Sometimes, yeah. It’s funny; when it comes to my writing outside of work, the writing I do after 9 to 5, I tend to leave things a little last minute.

    Has that been a problem?

    Yeah, it can definitely be a problem sometimes. One of the biggest problems it can cause is to add to your stress level. I don’t think anyone would argue that people who are a bit more organised tend to get less stressed out about things and stressed out about getting things in at the last minute. Then again, it depends. Every writer that I’ve ever met works in completely different ways. I’m not too worried about it.

    I ask that question of a lot of people, if they procrastinate and how they deal with it. It’s definitely a recurring theme, especially with writers, to sit on a task you know you’ve got until the very end, at the last possible moment. I often think that working that way is possibly sacrificing the potential quality of the piece. If you’re rushing to have it done by a certain time, you’re not fully thinking about the issue, unless you want to argue that by mulling it over for so long it’s just ticking away in your subconscious and you know exactly what you’re going to write.

    Andrew Ramadge

    I believe very strongly in the second model, which is that even if I’m not writing something, if I’ve been thinking about it for a month, what I end up writing in the last day of that month will probably be pretty good. Not probably, actually a lot better than if I’d started on the first day of the month. I can guarantee you I would have been sitting there thinking about the issue for the 30 days before I started writing.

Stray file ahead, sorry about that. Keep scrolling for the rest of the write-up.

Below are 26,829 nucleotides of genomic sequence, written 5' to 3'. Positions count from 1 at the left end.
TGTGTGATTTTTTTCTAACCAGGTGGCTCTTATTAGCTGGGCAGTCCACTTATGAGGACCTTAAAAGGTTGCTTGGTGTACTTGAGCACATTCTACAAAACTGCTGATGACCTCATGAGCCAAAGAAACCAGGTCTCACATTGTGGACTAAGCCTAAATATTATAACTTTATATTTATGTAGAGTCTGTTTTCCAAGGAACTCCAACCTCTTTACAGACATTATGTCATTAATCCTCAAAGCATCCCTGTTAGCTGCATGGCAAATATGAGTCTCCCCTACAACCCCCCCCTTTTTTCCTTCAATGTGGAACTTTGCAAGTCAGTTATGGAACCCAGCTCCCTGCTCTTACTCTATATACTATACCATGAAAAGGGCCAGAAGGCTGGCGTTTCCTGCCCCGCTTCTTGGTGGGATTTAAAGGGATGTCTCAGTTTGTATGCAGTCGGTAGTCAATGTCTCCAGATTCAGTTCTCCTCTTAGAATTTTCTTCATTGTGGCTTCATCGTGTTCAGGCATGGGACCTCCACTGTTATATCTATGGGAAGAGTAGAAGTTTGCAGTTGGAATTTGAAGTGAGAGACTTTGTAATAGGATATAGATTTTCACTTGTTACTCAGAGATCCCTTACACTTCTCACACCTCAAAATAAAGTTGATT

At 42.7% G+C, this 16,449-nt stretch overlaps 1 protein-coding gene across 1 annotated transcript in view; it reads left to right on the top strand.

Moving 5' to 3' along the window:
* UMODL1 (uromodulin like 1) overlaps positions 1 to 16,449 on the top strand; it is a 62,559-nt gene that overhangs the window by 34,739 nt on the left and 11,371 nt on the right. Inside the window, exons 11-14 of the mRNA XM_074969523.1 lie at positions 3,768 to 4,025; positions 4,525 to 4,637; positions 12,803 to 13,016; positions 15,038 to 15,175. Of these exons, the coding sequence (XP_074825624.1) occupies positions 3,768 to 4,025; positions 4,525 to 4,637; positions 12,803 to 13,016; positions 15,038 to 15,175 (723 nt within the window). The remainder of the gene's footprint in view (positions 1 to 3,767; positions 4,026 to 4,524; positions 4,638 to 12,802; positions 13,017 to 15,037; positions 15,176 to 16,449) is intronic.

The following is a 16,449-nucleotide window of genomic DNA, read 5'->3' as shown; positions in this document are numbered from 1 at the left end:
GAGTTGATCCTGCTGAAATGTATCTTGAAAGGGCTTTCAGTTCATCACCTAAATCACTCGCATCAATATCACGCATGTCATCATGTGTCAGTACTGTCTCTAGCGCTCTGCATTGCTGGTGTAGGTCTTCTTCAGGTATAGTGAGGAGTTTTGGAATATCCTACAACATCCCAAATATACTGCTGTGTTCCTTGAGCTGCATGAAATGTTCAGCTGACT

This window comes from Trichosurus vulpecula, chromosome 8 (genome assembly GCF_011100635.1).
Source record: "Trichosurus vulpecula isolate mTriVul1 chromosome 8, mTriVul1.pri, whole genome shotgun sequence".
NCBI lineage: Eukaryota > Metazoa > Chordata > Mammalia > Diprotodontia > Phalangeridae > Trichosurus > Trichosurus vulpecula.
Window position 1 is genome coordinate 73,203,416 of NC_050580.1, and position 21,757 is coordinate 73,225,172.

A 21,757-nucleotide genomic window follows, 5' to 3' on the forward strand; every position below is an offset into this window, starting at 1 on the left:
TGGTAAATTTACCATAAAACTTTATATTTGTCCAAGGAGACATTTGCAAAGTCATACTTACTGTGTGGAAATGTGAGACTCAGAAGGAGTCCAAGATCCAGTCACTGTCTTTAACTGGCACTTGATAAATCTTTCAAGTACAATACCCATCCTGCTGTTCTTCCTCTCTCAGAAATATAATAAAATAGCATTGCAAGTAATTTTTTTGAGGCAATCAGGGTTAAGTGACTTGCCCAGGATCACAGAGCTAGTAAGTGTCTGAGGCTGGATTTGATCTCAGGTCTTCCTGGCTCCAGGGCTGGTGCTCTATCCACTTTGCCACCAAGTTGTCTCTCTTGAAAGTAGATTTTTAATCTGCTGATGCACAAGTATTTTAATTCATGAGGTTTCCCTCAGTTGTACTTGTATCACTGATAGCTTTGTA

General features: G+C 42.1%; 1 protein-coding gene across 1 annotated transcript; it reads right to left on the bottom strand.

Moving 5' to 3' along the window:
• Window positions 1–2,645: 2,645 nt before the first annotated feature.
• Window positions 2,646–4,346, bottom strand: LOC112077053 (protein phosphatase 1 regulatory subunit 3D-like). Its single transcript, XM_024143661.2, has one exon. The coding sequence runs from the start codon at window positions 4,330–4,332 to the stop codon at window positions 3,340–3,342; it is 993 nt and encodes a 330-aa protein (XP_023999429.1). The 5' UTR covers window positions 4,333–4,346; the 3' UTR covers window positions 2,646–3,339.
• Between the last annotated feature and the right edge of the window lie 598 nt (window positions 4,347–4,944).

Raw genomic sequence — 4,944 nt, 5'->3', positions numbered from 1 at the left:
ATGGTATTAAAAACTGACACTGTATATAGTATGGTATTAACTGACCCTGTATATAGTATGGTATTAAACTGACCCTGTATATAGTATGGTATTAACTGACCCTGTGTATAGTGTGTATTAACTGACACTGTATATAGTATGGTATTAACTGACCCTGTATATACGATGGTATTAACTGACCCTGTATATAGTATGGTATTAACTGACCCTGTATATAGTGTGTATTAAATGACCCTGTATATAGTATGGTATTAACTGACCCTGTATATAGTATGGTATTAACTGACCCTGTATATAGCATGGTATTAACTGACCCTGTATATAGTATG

It’s interesting how that works. How do you find new music to write about?

    To be honest, probably this year, I’m not writing about new music as much as I have done in the past. As you know, the column that I write every week is about old music. I think that’s probably because when I was editing the review section of Mess+Noise a few years ago, I was totally caught up in everything that was happening that week. I suppose just for a change of pace, when I started doing my column, I started focusing more on what was really important to me and what I was really passionate about. Every record I write about now is not necessarily new but I think it’s got something in it, a reason for people to listen to it, or a reason for people to read about it.

    How do you find new music to listen to?

    Nowadays I rely a lot on my friends. As you would imagine, a lot of my friends are music critics and they’re probably doing what I used to do, which is keeping on top of things that happen every week, new releases, and who’s touring. Anything they recommend to me I usually give it a try.

    So you kind of take the back seat these days and let others drive?

    A little bit. I don’t necessarily want to do that forever, but at this point in my career and life, I’m pretty happy having music recommended to me, rather than searching it out all the time, but again, that’s just because of time constraints. I don’t have as much time as I used to, and I’m also no longer a reviews editor, so I don’t get quite as many CDs sent to me.

    Thanks for your time, Andrew!

    Andrew Ramadge writes for the Technology section of news.com.au. For an outdated list of his writing, check his MySpace and Pop In Print. He’s also on Twitter.